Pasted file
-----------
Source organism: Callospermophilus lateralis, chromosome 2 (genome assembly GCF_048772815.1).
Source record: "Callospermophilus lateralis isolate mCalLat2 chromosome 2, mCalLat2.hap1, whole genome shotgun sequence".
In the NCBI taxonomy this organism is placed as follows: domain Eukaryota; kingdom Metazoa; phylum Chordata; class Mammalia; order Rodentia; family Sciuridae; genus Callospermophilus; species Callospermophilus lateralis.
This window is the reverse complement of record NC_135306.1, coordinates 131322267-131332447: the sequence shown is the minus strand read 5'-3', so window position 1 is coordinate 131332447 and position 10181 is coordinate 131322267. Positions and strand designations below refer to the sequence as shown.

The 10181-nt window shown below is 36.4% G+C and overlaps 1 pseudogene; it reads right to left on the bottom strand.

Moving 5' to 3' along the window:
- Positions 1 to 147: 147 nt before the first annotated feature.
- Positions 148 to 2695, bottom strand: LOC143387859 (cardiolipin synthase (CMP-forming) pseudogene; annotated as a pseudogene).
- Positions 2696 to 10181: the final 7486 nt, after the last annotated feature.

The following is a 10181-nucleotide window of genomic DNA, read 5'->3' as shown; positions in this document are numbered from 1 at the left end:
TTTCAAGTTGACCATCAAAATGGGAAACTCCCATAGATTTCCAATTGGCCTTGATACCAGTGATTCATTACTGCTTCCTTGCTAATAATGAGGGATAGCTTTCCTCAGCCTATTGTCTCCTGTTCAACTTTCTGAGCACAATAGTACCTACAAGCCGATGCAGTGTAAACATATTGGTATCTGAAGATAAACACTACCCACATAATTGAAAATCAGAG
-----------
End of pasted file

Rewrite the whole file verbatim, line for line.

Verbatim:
Source organism: Callospermophilus lateralis, chromosome 2 (genome assembly GCF_048772815.1).
Source record: "Callospermophilus lateralis isolate mCalLat2 chromosome 2, mCalLat2.hap1, whole genome shotgun sequence".
In the NCBI taxonomy this organism is placed as follows: domain Eukaryota; kingdom Metazoa; phylum Chordata; class Mammalia; order Rodentia; family Sciuridae; genus Callospermophilus; species Callospermophilus lateralis.
This window is the reverse complement of record NC_135306.1, coordinates 131322267-131332447: the sequence shown is the minus strand read 5'-3', so window position 1 is coordinate 131332447 and position 10181 is coordinate 131322267. Positions and strand designations below refer to the sequence as shown.

The 10181-nt window shown below is 36.4% G+C and overlaps 1 pseudogene; it reads right to left on the bottom strand.

Moving 5' to 3' along the window:
- Positions 1 to 147: 147 nt before the first annotated feature.
- Positions 148 to 2695, bottom strand: LOC143387859 (cardiolipin synthase (CMP-forming) pseudogene; annotated as a pseudogene).
- Positions 2696 to 10181: the final 7486 nt, after the last annotated feature.

The following is a 10181-nucleotide window of genomic DNA, read 5'->3' as shown; positions in this document are numbered from 1 at the left end:
TTTCAAGTTGACCATCAAAATGGGAAACTCCCATAGATTTCCAATTGGCCTTGATACCAGTGATTCATTACTGCTTCCTTGCTAATAATGAGGGATAGCTTTCCTCAGCCTATTGTCTCCTGTTCAACTTTCTGAGCACAATAGTACCTACAAGCCGATGCAGTGTAAACATATTGGTATCTGAAGATAAACACTACCCACATAATTGAAAATCAGAG